When Bill Irwin set out to hike the Appalachian Trail, few people expected him to complete it missing one eye and completely blind in the other, he was reliant on well honed instinct and his guide dog to navigatethan 2,000 miles through the wilderness.Nowwhat the book description doesn t tell you is that Irwin isn t actually all too interested in discussing his experience of hiking blind He s muchinterested in the fact that he d found religion at some point before he set out o When Bill Irwin set out to hike the Appalachian Trail, few people expected him to complete it missing one eye and completely blind in the other, he was reliant on well honed instinct and his guide dog to navigatethan 2,000 miles through the wilderness.Nowwhat the book description doesn t tell you is that Irwin isn t actually all too interested in discussing his experience of hiking blind He s muchinterested in the fact that he d found religion at some point before he set out on this hike, and he s very very very keen on introducing you the reader to the idea that Jesus Christ looked after him on his hike, and if you just hand your life over to Irwin s version of God, etc etc etc It snot what I m interested in in terms of reading about a thru hike, but if it worked for him, sure Fine But I m a little sorry to see what reads to me as a limited interpretation of good A couple of years before, I would have agreed with all the folks who saw something like that as a wonderful coincidence A lot of thru hikers call it trail magic But I had come to believe that there was no such thing as coincidence I liked the definition of coincidence as God performing a miracle while maintaining His anonymityloc 642 It had to bethan coincidence that these people had been there, so gracious and willing to help, right when I needed them so much. loc 693 I knew the Lord was in charge of this situation, but it didn t make any sense Why was I stranded in a cabin on top of a mountain when I could have been making good time on a trail just a few thousand feet lowerloc 2610 To each his or her own But, augh, I want to unpack these ideas that 1 if people are kind, it must be God s intervention how sad to think that people can t just be good people and 2 if God is in charge, that should mean that things go to planI m thinking of that story parable whatever about the man whose house is flooded a boat goes by, and he rejects the help, saying that God will provide a helicopter goes by, and he rejects help again etc And then he dies and goes to Heaven and asks God why he died, and God is like, dude, I sent a flipping helicopter So shouldn t it be intervention enough that just when the weather is terrible and unhikable, lo and behold, there s a weathertight cabin right there Sigh And in other news, some quick notes Warren Doyle s A.T weather prediction for a thru hike was 80% of the time it s either too wet, too dry, too hot, or too cold 20% of the time it s just right He said the sooner we got used to the fact that only one day out of five would be good weather, the happier we d be. loc 1850 Best typo error I ve seen in a while Hikers kidded a lot about the weather, but it was no joke A plaguein the summit house on Mt Washington recorded the names of 115 people who had died while hiking in the area. loc 2252 I got the biggest kick from the little girl in a class that wrote him letters who wrote I m glad that you re almost done with that trail It would not be fun to walk 20,000 miles She was the first person who knew how long the trail felt to me. loc 2995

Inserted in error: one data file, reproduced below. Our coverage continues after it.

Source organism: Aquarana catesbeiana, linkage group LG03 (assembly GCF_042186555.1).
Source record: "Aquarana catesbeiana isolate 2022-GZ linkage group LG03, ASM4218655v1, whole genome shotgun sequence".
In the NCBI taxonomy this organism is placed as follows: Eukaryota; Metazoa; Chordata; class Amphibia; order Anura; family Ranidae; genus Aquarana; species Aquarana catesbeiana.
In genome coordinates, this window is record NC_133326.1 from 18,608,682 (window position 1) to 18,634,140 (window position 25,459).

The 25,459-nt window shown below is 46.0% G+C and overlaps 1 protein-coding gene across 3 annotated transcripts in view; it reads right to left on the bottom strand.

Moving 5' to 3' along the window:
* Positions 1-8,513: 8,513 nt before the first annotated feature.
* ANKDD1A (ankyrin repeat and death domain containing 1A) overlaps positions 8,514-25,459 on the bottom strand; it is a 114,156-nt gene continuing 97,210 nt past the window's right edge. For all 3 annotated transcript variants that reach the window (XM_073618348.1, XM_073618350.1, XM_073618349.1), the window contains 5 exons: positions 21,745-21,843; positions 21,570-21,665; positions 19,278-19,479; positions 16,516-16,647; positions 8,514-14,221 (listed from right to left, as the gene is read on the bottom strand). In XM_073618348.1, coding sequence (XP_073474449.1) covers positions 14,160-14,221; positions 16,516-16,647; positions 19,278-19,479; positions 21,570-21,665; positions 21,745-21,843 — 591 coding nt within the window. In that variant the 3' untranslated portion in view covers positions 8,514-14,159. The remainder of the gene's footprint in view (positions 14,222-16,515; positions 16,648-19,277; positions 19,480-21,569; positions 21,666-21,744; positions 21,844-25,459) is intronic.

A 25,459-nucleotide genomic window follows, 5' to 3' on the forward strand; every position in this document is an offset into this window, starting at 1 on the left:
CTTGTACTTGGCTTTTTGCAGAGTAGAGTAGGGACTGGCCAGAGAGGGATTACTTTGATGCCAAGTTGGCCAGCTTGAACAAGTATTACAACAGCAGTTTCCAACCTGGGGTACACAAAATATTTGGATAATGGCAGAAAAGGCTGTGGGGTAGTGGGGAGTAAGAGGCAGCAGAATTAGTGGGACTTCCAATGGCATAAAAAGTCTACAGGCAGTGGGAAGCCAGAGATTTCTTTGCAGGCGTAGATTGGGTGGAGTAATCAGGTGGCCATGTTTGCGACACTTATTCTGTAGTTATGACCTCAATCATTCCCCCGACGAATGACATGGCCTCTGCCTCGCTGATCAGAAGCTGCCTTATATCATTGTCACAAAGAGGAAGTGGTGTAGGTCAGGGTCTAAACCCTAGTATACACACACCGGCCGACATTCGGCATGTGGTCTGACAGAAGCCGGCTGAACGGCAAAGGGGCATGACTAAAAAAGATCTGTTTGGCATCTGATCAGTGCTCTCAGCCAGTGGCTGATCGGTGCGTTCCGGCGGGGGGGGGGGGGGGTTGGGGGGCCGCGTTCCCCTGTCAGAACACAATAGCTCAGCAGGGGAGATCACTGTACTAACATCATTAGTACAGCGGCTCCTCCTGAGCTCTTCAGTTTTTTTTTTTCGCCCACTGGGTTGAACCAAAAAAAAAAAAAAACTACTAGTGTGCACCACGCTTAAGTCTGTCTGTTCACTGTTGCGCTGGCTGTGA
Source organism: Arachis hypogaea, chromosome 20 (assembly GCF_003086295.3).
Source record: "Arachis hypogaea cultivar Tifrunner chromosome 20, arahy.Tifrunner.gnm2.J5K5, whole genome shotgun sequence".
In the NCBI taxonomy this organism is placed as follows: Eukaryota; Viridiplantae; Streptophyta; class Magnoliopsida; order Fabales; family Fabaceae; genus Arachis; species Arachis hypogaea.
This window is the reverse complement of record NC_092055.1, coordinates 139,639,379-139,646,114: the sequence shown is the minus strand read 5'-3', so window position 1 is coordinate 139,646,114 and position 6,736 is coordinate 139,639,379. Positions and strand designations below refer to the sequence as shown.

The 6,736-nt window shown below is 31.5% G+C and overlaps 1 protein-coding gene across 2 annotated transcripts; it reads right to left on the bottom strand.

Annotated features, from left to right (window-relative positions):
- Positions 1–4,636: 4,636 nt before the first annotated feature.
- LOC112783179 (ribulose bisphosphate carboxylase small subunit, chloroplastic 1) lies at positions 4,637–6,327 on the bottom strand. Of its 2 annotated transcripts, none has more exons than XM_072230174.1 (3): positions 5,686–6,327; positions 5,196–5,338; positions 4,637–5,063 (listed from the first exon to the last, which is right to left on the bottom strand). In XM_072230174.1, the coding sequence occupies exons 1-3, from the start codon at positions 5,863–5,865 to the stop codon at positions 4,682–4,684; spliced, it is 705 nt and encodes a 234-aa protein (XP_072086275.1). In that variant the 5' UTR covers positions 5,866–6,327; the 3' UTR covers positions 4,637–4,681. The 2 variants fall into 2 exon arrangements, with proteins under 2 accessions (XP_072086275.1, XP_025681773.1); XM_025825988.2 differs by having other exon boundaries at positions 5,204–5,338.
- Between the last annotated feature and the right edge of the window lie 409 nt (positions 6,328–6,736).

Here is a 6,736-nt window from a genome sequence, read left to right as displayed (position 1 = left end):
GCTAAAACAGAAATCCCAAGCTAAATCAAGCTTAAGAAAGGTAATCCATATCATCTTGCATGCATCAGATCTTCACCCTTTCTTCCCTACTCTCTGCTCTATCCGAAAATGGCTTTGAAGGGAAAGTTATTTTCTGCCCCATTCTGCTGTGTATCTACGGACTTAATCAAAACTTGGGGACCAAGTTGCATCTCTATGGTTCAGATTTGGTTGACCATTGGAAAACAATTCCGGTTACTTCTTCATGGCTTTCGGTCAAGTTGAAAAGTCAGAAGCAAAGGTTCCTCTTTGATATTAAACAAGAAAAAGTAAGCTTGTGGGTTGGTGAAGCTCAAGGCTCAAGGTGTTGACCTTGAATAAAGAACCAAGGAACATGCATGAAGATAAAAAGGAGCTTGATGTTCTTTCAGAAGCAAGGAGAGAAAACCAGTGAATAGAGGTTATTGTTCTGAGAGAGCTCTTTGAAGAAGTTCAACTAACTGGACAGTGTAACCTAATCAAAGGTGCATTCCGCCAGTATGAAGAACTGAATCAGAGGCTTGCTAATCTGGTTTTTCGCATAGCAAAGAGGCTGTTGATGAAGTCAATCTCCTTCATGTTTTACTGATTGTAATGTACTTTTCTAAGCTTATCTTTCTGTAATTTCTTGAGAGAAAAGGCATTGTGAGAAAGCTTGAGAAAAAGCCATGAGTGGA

4. says: